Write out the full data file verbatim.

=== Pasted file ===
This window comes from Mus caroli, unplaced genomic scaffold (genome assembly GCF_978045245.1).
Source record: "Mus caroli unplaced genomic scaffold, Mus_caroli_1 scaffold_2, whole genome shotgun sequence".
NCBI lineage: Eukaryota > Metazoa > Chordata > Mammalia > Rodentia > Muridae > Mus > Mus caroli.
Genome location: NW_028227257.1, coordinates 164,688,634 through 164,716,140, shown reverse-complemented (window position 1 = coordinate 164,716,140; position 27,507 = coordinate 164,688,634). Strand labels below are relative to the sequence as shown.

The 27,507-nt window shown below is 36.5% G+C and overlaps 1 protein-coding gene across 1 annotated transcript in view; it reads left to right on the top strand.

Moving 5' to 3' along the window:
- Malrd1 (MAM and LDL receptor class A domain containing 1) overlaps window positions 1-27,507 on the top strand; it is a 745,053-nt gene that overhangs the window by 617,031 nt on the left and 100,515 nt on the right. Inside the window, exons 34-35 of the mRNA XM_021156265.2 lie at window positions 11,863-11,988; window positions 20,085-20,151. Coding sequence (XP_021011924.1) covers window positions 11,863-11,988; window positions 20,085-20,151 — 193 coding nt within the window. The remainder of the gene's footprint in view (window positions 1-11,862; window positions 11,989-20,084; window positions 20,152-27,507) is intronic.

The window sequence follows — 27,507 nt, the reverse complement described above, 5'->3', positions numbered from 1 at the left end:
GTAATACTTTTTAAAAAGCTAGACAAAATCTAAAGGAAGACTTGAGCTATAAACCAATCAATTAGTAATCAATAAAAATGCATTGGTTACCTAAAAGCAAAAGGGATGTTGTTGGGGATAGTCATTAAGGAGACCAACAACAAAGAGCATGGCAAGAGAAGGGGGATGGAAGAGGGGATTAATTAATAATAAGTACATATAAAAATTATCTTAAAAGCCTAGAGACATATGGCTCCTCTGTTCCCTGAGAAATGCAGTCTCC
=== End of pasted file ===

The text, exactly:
This window comes from Mus caroli, unplaced genomic scaffold (genome assembly GCF_978045245.1).
Source record: "Mus caroli unplaced genomic scaffold, Mus_caroli_1 scaffold_2, whole genome shotgun sequence".
NCBI lineage: Eukaryota > Metazoa > Chordata > Mammalia > Rodentia > Muridae > Mus > Mus caroli.
Genome location: NW_028227257.1, coordinates 164,688,634 through 164,716,140, shown reverse-complemented (window position 1 = coordinate 164,716,140; position 27,507 = coordinate 164,688,634). Strand labels below are relative to the sequence as shown.

The 27,507-nt window shown below is 36.5% G+C and overlaps 1 protein-coding gene across 1 annotated transcript in view; it reads left to right on the top strand.

Moving 5' to 3' along the window:
- Malrd1 (MAM and LDL receptor class A domain containing 1) overlaps window positions 1-27,507 on the top strand; it is a 745,053-nt gene that overhangs the window by 617,031 nt on the left and 100,515 nt on the right. Inside the window, exons 34-35 of the mRNA XM_021156265.2 lie at window positions 11,863-11,988; window positions 20,085-20,151. Coding sequence (XP_021011924.1) covers window positions 11,863-11,988; window positions 20,085-20,151 — 193 coding nt within the window. The remainder of the gene's footprint in view (window positions 1-11,862; window positions 11,989-20,084; window positions 20,152-27,507) is intronic.

The window sequence follows — 27,507 nt, the reverse complement described above, 5'->3', positions numbered from 1 at the left end:
GTAATACTTTTTAAAAAGCTAGACAAAATCTAAAGGAAGACTTGAGCTATAAACCAATCAATTAGTAATCAATAAAAATGCATTGGTTACCTAAAAGCAAAAGGGATGTTGTTGGGGATAGTCATTAAGGAGACCAACAACAAAGAGCATGGCAAGAGAAGGGGGATGGAAGAGGGGATTAATTAATAATAAGTACATATAAAAATTATCTTAAAAGCCTAGAGACATATGGCTCCTCTGTTCCCTGAGAAATGCAGTCTCC